Brandon and Philip are two young men who share a New York apartment. They consider themselves intellectually superior to their friend David Kentley and as a consequence decide to murder him. Together they strangle David with a rope and placing the body in an old chest, they proceed to hold a small party. The guests include David's father, his fiancée Janet and their old schoolteacher Rupert from whom they mistakenly took their ideas. As Brandon becomes increasingly more daring, Rupert begins to suspect. Written by
Col Needham <email@example.com>
Although the film lasts about 80 minutes and is supposed to be in "real time", the time frame it covers is actually longer - a little more than 100 minutes. This is accomplished by speeding up the action: the formal dinner lasts only 20 minutes, the sun sets too quickly and so on. The September 2002 issue of Scientific American contains a complete analysis of this technique (and the effect it has on the viewers, who actually feel as if they watched a 100-minutes movie). See more »
When Rupert is talking to Brandon and holding two plates of ice cream, the camera moves behind Brandon's back to make a cut. When the camera re-emerges, Rupert and Brandon are standing in the same positions, but the doorway background is in a different place. Also, the ice cream topping has changed from chocolate to caramel. Furthermore, the piece of cake changes position on the plate in Rupert's left hand - it moves to the opposite side. See more »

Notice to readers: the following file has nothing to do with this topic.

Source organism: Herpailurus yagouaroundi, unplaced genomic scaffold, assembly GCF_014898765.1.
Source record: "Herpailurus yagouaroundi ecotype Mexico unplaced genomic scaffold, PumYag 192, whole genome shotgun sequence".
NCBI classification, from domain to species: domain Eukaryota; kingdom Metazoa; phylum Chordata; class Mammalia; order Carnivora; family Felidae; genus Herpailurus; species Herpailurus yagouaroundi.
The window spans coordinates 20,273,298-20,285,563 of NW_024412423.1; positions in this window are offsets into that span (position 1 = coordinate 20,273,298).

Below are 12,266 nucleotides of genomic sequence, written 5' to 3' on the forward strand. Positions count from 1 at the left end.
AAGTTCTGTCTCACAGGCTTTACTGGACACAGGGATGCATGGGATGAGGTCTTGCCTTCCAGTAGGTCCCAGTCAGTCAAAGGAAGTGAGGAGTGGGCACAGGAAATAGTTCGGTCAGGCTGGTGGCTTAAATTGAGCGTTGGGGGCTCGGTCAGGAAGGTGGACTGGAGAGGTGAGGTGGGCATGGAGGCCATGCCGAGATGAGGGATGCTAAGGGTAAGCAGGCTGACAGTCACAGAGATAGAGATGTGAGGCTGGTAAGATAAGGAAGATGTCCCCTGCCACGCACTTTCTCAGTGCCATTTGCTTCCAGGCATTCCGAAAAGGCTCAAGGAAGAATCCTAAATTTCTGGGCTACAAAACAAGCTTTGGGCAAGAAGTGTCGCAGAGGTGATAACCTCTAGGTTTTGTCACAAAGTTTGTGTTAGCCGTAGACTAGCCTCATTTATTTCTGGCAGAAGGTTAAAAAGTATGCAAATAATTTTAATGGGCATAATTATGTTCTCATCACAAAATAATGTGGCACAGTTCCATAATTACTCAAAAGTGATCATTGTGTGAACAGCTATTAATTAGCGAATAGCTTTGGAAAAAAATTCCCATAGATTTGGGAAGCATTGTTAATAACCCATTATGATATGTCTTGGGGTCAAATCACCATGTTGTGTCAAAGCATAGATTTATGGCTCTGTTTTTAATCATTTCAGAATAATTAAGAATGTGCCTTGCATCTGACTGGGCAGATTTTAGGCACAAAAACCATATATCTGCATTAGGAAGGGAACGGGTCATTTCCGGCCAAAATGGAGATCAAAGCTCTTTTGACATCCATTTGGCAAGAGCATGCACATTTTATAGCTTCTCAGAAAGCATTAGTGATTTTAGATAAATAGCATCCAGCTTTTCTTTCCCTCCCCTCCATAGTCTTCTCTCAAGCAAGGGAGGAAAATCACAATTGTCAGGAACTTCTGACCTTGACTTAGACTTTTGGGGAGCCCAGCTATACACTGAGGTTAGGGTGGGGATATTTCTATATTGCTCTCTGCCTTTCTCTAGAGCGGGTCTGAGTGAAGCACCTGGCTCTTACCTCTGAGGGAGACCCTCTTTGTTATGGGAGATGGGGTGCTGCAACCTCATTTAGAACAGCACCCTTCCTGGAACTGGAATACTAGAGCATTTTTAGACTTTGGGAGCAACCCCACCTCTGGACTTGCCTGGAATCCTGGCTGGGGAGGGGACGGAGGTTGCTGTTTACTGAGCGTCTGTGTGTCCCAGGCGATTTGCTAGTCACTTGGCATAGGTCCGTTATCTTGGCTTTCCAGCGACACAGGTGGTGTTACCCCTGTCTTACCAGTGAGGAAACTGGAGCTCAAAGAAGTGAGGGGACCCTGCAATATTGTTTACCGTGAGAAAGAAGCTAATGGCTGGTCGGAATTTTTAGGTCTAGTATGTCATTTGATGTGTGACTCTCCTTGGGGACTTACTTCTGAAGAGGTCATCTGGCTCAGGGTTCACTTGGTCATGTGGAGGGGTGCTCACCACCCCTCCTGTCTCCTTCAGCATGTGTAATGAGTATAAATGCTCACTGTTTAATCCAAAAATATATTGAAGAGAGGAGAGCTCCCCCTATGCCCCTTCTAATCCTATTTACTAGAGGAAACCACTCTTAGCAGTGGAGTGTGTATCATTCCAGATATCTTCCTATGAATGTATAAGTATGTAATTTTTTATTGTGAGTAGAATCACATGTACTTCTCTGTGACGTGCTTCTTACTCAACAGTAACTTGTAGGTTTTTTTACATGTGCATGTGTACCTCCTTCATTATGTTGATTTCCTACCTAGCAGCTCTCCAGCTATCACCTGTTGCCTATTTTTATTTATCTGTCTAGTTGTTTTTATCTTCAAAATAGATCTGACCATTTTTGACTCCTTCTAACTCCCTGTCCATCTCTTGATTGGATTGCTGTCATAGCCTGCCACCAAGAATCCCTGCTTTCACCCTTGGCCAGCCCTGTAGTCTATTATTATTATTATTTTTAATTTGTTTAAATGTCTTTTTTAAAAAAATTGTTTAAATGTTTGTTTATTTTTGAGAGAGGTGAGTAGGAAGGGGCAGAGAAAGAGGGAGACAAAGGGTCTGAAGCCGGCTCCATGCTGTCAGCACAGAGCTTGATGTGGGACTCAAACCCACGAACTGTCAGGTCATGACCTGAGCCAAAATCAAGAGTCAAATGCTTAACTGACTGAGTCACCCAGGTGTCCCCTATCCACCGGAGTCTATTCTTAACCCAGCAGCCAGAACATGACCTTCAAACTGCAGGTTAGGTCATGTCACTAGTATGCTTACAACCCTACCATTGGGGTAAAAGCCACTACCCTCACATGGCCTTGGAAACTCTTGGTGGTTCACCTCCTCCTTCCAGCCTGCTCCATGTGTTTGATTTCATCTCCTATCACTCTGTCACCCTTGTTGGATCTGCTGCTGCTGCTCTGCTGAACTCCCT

Most of the characters in the movie are listed in their relation to David, a character who is only seen for a couple of seconds, and has no lines in movie. The only person who isn't listed in reference to David is James Stewart's character. See more »
Brilliant! The most underrated of the Hitchcock/Stewart collaborations is still as fascinating and entertaining as ever.
Alfred Hitchcock directed so many brilliant movies that the best known ones like 'Rear Window', 'Vertigo', 'Psycho' and 'The Birds' overshadow equally worthy films like 'Shadow Of A Doubt', 'Lifeboat' - insert your personal favourite here - and this one, 'Rope'. It was the first Hitchcock movie to feature James Stewart and it is easily the most underrated of the four movies they made together. I think Stewart was brave for taking this part, which was much darker than the usual characters associated with him, and it's difficult to imagine him being able to play Scottie in 'Vertigo' without having done this movie first. Stewart is excellent in the movie, but equally good are Farley Grainger (who subsequently starred in Hitchcock's 'Strangers On A Train') and John Dall as the thrill killers. Dall gives the best performance in the movie. I'm surprised that after making this and the Noir cult classic 'Gun Crazy' he isn't better known. The technical "gimmick" of 'Rope' is usually mentioned more than anything else about it (Hitchcock wanted one long continuous take, which wasn't possible at the time, but compromised by using several long ones, a very innovative approach at the time), but there is a lot more to it than just that. Considering the strict censorship of the period it was a daring look at homosexuality. The word is never used at any time in the script but a sophisticated audience would have no doubt what was really going on. I've only seen about a third of Hitchcock's output but every movie of his I watch or rewatch makes me marvel at him all the more. The greatest and most influential director of suspense movies was also one of the greatest directors of ANY genre ever. 'Rope' deserves to be mentioned in any list of his ten best movies. 55 years after it was originally released it is as fascinating and entertaining as ever. Highly recommended!
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